Before I had children, a girlfriend told me her boobs never looked the same after being pregnant. What she actually said was that they were a pitiable excuse of their former selves and that she could not stress enough that if I ever got pregnant, it was imperative that I wear a bra at all times. She grabbed my arms and looked at me with a serious, almost crazed look. “Do you understand the gravity of what I am saying?” I did. Being a nurse, I had seen the tube sock full of sand look many times, (mostly on the over eighty crowd) and already felt it wasn’t for me. So, the first day I saw the little pink plus sign, I headed out to the mall in search of bras, determined not to suffer from this dreadful fate. I detest shopping in general, but underwear shopping induces in me a special sense of dread. I have researched online, asked friends, read how-to shopping guides and tried hundreds of bras on in various department stores. But, no matter what preparation I do, when I get my purchase home the result is always the same: I end up with a contraption that seems to have been specifically designed to cause misery and discomfort to me personally. So bra shopping inspires more than my usual shopping trepidation. My anxiety manifests itself in confusion, cold sweats and some minor facial twitching. It is impossible to browse discreetly though the underwear department when you are sopping wet and jerking uncontrollably. Salesladies flock to me to ask, “Do you need some help?” Not really wondering what I might be there to buy, but more so do I need an ambulance.
This particular shopping expedition was different. This time I had a mandate. Whenever I was about to lose my resolve and leave the mall braless, I would force myself to envision my nipple line and waist line being one in the same and I managed to soldier on. After a few painful hours of what I imagine were the highlights of “the year’s nuttiest shoppers, the security camera files”, I was able to find a somewhat comfortable, thin sports bra without wires or sharp protuberances. It didn’t offer much in the way of coverage, but it was just for sleep, so I thought it would do the trick. And I have to say it did. I have without fail worn one of these sports bras every night since then, through not one but two pregnancies and two nursing babies, and so far I have only seen a minor decline in boob altitude. It gives me a great sense of pride to know that my diligence has paid off and that my boobies are still in the vicinity of their point of origin, even though as a rule, no one outside of my husband ever sees them. That being said…
Today I had a meeting with my son’s teacher, the speech therapist and the school guidance counselor. Running late, I had to get dressed in a hurry. I put on the only shirt in my closet that was ironed and ran out the door. Throughout the meeting, I noticed the three ladies exchanging glances. I was puzzled, and a bit unnerved. Were they about to tell me something unpleasant about my son? Was his minor speech problem much bigger that I imagined? Nothing tragic was brought up, but I still felt that I had missed something. Afterward, I paced the house for several hours going over the meeting in my head. I had asked intelligent questions, I stayed on point, and the meeting ended on a positive note. What was it? It took me a while to place it, but then Voila! While brushing my teeth I looked into the mirror, and noticed something: my still somewhat pert boobies were staring right back at me. I had forgotten to change bras. I had the night time, paper-thin, leave nothing to the imagination bra on under my already thin, white shirt. The result was almost pornographic.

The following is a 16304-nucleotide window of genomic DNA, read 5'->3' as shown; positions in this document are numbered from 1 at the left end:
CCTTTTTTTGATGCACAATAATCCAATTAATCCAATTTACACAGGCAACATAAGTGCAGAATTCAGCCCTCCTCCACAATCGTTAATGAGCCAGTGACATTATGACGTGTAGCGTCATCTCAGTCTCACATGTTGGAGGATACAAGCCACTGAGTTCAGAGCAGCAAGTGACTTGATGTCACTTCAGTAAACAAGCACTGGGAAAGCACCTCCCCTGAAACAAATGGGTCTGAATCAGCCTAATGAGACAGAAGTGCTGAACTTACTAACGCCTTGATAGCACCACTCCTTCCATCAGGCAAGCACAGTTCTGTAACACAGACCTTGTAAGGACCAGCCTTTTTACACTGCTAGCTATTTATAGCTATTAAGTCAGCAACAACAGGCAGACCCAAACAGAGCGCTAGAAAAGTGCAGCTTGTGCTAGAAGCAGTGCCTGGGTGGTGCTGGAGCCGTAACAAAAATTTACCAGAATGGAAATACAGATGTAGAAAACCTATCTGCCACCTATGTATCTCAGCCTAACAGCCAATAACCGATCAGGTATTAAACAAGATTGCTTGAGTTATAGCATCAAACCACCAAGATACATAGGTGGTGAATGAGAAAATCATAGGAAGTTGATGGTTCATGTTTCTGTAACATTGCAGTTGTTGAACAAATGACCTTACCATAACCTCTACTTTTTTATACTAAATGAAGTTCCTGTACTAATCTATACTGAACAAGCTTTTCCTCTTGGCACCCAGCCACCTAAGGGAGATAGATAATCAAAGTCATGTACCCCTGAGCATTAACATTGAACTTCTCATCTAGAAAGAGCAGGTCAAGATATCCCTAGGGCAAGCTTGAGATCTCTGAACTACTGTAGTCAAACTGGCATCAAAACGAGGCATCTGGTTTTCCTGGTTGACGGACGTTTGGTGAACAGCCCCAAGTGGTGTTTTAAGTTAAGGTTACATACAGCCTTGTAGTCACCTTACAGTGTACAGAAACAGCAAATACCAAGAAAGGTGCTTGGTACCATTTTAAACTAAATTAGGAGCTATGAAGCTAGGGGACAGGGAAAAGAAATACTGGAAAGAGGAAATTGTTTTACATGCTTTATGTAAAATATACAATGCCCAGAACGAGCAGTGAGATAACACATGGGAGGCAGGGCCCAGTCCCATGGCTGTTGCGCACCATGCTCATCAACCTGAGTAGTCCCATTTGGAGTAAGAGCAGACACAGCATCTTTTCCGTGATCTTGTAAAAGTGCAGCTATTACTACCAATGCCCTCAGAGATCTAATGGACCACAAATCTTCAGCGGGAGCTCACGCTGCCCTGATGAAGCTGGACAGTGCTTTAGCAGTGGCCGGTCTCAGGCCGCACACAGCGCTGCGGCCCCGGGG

I began to panic. The thought of these three school officials thinking I had gone braless to an important conference that could affect my son’s educational future was sickening. I was a school volunteer, an active member of the PTA, and now an exhibitionist. My mind raced. Was it possible to avoid taking or picking up my son from school, for the rest of the year? Was it feasible to move? At least change school districts? It was almost dismissal time and I had only minutes to come up with an executable plan. I decided that my only hope was to change bras and head back up to the school wearing the same shirt, and act as if nothing had happened.
When I got to the school, my son’s teacher greeted me at the door. “How was your day, Mrs.Thrift?” I started. “Mine was so busy! I haven’t even had time to go by the house since I left the meeting this morning. I have just been driving around (in my modest full-coverage bra) running errands all day long.” She looked a little puzzled. I imagined her inner dialogue, “Did I imagine the whole thing? Was it just a lighting issue? No one’s boobs could’ve been that perky.” I left the school feeling triumphant. My glory was somewhat short-lived, as when we got into car my son asked, “Hey, mom why is your shirt on inside out?”
There are lots of things I view differently now that I am a parent. One is that now if I see a woman wearing black underwear and a white skirt, or a strapless dress with large dingy bra straps fully displayed, I don’t think fashion faux pas or even “Ho”. I think there is a woman who did not have time to check the mirror, a fellow overtaxed and time constrained comrade, another mom.